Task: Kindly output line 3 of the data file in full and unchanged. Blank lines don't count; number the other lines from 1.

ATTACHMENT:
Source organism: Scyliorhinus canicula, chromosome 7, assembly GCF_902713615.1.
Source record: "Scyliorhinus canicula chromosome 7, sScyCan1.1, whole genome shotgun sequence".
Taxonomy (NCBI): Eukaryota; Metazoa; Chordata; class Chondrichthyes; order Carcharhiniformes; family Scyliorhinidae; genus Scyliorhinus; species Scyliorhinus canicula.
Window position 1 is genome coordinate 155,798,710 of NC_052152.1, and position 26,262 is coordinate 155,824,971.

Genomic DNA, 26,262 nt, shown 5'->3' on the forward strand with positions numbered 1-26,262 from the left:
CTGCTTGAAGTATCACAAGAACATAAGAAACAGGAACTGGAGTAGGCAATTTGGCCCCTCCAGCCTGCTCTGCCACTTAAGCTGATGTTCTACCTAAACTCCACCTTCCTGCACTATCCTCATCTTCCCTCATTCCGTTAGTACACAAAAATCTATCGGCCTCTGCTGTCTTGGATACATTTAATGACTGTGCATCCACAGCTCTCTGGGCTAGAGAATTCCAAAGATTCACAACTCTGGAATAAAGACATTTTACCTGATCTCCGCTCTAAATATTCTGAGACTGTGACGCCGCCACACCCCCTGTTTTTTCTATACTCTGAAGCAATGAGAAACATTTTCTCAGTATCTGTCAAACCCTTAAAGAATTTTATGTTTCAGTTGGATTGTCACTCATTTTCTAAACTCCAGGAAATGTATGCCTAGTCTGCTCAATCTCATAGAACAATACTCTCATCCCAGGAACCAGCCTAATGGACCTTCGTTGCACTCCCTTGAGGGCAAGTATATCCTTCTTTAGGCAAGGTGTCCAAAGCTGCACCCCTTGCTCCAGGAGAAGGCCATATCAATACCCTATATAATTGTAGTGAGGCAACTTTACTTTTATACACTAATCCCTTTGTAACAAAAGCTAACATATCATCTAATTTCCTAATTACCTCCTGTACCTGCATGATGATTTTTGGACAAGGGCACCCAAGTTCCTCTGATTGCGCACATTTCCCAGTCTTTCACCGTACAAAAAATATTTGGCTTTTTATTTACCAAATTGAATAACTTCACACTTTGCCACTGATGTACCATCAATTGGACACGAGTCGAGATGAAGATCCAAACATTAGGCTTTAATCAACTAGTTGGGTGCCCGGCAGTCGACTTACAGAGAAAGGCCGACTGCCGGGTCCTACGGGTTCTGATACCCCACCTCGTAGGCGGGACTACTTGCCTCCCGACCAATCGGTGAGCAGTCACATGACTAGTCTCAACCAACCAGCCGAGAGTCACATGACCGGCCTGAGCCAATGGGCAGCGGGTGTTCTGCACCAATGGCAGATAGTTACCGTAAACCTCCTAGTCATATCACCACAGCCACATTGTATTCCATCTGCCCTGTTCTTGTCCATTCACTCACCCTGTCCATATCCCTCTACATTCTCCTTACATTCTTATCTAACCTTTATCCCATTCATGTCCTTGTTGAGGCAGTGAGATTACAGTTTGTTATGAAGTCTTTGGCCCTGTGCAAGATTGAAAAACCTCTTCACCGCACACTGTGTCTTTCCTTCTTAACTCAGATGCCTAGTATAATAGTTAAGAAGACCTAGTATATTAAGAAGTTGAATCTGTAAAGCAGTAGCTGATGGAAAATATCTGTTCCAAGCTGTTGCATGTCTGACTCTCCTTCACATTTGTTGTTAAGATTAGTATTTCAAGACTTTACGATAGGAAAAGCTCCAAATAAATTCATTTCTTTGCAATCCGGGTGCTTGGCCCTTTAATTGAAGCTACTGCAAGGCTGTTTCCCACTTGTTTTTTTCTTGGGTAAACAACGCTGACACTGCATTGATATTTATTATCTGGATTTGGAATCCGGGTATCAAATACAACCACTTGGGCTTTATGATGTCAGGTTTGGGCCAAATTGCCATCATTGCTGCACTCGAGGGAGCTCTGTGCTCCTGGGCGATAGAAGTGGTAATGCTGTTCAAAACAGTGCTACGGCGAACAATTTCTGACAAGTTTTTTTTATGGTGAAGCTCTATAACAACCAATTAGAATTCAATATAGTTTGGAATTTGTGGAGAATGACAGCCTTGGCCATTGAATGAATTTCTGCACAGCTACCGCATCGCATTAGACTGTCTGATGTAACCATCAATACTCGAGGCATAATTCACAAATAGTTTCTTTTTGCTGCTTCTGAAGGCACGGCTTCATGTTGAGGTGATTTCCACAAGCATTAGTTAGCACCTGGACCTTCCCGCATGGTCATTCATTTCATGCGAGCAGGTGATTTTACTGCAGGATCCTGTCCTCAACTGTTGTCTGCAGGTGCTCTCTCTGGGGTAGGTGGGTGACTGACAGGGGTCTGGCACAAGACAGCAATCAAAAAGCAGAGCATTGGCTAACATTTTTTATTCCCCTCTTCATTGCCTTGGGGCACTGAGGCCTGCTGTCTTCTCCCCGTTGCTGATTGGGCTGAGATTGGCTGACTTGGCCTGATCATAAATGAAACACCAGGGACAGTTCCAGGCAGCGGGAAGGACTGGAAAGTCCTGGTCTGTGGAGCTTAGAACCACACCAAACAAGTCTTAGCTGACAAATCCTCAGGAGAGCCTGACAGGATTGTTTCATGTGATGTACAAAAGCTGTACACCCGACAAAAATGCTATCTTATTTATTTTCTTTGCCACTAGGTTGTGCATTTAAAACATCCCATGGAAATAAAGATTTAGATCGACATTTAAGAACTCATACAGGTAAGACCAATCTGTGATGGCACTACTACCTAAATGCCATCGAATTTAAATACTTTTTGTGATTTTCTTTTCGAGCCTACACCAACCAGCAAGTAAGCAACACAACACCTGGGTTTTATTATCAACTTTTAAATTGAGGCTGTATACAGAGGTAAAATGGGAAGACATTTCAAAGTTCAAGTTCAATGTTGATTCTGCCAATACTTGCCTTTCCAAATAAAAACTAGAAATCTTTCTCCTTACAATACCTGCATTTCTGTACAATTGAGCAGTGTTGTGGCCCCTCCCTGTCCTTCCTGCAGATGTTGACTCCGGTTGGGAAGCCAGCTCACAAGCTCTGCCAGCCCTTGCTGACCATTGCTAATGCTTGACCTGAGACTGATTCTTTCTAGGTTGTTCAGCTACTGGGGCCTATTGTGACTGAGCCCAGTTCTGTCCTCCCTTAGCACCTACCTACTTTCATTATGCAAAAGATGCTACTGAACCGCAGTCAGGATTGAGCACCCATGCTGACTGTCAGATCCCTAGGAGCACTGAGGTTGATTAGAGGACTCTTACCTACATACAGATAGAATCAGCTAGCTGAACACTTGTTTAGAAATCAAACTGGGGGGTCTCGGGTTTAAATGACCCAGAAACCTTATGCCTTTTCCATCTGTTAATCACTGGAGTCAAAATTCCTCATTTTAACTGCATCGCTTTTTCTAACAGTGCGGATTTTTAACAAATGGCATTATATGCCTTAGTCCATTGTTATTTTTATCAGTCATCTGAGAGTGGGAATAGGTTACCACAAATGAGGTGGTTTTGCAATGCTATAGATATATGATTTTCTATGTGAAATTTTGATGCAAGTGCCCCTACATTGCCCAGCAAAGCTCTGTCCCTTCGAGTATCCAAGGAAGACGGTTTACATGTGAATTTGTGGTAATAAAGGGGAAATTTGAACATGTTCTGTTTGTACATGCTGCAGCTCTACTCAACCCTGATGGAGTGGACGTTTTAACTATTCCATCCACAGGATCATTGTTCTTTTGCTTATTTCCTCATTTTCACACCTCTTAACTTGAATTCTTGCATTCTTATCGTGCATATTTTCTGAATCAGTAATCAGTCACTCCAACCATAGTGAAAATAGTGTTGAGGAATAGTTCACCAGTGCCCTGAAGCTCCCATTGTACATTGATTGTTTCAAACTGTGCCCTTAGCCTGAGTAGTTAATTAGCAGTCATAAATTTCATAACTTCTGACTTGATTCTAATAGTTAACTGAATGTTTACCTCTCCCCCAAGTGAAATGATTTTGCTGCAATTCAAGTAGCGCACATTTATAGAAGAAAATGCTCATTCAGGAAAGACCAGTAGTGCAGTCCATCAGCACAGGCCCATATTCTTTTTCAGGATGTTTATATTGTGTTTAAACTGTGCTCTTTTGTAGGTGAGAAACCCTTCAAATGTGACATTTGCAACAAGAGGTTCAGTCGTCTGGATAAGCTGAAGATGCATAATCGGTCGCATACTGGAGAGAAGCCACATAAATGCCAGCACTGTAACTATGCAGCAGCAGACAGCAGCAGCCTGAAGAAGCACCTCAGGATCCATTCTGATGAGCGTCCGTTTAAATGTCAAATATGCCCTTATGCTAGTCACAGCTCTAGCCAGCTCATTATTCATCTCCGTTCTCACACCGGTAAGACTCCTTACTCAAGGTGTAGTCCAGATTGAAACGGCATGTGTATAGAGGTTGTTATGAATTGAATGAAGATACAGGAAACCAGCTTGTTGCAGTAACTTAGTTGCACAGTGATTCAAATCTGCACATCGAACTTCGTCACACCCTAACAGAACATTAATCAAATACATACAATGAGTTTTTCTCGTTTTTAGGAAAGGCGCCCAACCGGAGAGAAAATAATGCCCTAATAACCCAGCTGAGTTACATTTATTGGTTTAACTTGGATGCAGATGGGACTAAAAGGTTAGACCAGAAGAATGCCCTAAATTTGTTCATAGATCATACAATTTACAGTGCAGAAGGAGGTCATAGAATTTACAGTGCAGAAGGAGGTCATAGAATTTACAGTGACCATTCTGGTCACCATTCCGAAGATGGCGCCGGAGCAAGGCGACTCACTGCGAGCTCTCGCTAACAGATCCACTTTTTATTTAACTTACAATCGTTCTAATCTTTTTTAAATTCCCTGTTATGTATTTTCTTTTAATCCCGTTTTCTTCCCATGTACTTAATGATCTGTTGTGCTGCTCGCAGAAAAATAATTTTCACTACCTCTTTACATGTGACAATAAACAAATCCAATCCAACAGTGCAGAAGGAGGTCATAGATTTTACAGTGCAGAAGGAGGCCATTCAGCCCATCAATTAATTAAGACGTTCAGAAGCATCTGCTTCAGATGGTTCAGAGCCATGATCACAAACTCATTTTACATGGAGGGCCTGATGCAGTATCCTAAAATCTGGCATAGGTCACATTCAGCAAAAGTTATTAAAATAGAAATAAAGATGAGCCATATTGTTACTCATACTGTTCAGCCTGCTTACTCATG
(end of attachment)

Taxonomy (NCBI): Eukaryota; Metazoa; Chordata; class Chondrichthyes; order Carcharhiniformes; family Scyliorhinidae; genus Scyliorhinus; species Scyliorhinus canicula.